Postmodern classic?

Sunday, January 21, 2007

The 'Hollow Military'

'Military experts' are like... use your imagination. Don't get me wrong, knuckle-dragging grunts like me (even though I'm no longer among that hallowed company I still bear the imprint) should be taken with a grain of salt too. What would I give to take a few of these so-called experts and beat them with the 'common sense' stick a couple times. But, as we all know, the problem with common sense is that it's not so common... and so all these unproven theories abound.

If only people were aware of my theory! It explains everything- buy my book since I'm so smart! Our loyal and selfless heroic troops (even if they're poor manipulated victims unable to adapt on their own, without my sage advice) are being betrayed by the current leadership which is leaving them without xxx item! Or so says the recent issue of AEI, in an article a new book on the 'Hollow Military' (found on Prof Bainbridge's site). One of my favorites (not really), Fred Kagan, is evidently a supporting author for one of the essays in this book.

Oh the hubris! A better example of a hollow military would be the years following Vietnam, when there were rampant drug use and other major institutional problems that wouldn't be effectively dealt with until the volunteer military had been fully integrated. Was that a hollow military? I don't think we're having those kind of problems now. In fact my experience suggests the opposite, that we have the best military we've ever had. This selection at Mike Yons site suggests similar thinking among those currently deployed:

I’ve heard senior Command Sergeant Majors and officers saying throughout 2005, and now in 2006 and into 2007, that this younger group of soldiers is far superior to the previous generation of American soldiers. The senior combat leaders tend to comprise an odd mixture between warriors and grandparents (truly, grandparents with grandchildren back home). Many have children who are older than these young soldiers who are fighting their hearts out and often being shredded before their leaders’ own eyes. There may be some cold and callous souls out here, but our senior combat leaders truly tend to be combat-hardened people who also know how to change diapers.

The people enlisting and reenlisting in the military do so with the full knowledge that they will be deployed to combat zones overseas, most likely Iraq and Afghanistan. This means that they know full well they will be exposed to mortal risks in defense of their country, before they sign up. This was not the case with conscription, which as we should remember, was the source of much motivation for the antiwar crowd, which surprisingly enough seemed to evaporate when that policy ended... but our military experts tell us the Army is 'hollowing out', and therefore morale must be bad.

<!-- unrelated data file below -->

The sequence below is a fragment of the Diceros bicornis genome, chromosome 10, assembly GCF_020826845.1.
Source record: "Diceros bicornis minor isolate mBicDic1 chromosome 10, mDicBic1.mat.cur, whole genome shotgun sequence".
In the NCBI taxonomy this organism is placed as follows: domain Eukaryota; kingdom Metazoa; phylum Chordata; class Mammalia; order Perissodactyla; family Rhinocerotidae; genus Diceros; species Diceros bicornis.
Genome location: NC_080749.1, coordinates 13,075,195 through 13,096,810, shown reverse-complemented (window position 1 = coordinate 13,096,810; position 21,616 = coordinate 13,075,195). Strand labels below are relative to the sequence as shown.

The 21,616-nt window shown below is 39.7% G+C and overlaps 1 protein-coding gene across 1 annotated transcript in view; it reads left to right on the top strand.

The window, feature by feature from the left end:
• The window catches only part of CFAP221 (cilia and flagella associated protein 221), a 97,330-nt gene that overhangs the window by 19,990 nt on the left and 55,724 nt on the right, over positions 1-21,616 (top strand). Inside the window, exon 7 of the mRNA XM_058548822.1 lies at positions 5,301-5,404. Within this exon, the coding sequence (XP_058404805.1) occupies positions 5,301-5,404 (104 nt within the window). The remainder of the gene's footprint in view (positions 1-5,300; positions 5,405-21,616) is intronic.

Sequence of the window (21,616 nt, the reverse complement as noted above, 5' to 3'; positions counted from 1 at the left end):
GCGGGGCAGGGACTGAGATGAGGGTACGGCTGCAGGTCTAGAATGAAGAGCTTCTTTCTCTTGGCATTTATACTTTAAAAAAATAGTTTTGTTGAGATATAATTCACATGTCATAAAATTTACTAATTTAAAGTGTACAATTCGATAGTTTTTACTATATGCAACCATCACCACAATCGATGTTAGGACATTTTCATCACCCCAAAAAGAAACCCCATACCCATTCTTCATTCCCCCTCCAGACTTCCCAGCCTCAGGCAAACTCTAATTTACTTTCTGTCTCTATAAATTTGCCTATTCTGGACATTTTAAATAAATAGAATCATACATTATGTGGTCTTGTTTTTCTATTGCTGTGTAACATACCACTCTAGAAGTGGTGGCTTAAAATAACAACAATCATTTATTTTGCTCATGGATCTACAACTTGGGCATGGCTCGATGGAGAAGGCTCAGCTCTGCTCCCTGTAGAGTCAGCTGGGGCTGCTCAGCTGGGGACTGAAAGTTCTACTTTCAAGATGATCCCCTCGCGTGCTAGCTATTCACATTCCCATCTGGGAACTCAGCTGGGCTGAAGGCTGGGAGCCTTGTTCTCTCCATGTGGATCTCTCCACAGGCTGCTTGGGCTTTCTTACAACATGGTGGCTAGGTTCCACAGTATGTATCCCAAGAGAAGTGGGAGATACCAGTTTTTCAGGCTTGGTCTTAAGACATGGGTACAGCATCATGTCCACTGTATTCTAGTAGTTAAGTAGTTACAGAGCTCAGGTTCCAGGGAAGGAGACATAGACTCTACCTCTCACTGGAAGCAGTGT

One of the fundamental truths of Special Operations is that humans are more important than hardware. Take that as a leadership lesson, the ultimate conclusion of military science; the best equipment anywhere will fail before a better organized and committed unit. Functional and reliable military equipment is a great asset, but most critical is the human element.

Is this so hard to figure out? Evidently. Just look at our monstrous defense budget. I dare anyone to slog through that behemoth and tell me just what good are these massive inefficiencies. A $20 million dollar fighter jet that can be taken out by a $10,000 missile? The hundreds of billions of infrastructure required to maintain that and similar programs that might be spent on something else? Let me do the math on that... Super precision weapons that fail in bad climate? Dependence on electrical and satellite systems vulnerable to electro-magnetic pulses? Micro-managing bureaucracy based in Washington, DC? Check, check and check...

I don't want the military to do 'bake sales for B-2 bombers', to echo the old anti-war slogan. We need a healthy defense industrial infrastructure and development. We need a staff to manage that, working closely with the civilian leadership. But the state of things in Washington leads cynics like myself begin (?) to think that the art and management of actual warfighting going on in places like Iraq is more of an annoying distraction, rather than an opportunity to work and validate our existing doctrine, for the staff and associated bureaucrats of our defense community.

That might be a broader swipe than I intend. We need many people to serve in a variety of different capacities. However, this is another opportunity to look at some of the numbers these people should be crunching. Most important in my mind is the 'tooth-to-tail' ratio, measuring the proportion of combat soldiers to support. During WW2, it took about 3 people to support one infantryman. Now it's about 10. If this is the price for all our precision warfare and logistical excess, then we need to think that one through again.

While all soldiers and Marines can think of gear and kit that could be helpful, the fact remains that there is no silver bullet that solves all problems. What they need is support and the abstract, ill-defined but critical quality of 'leadership'.


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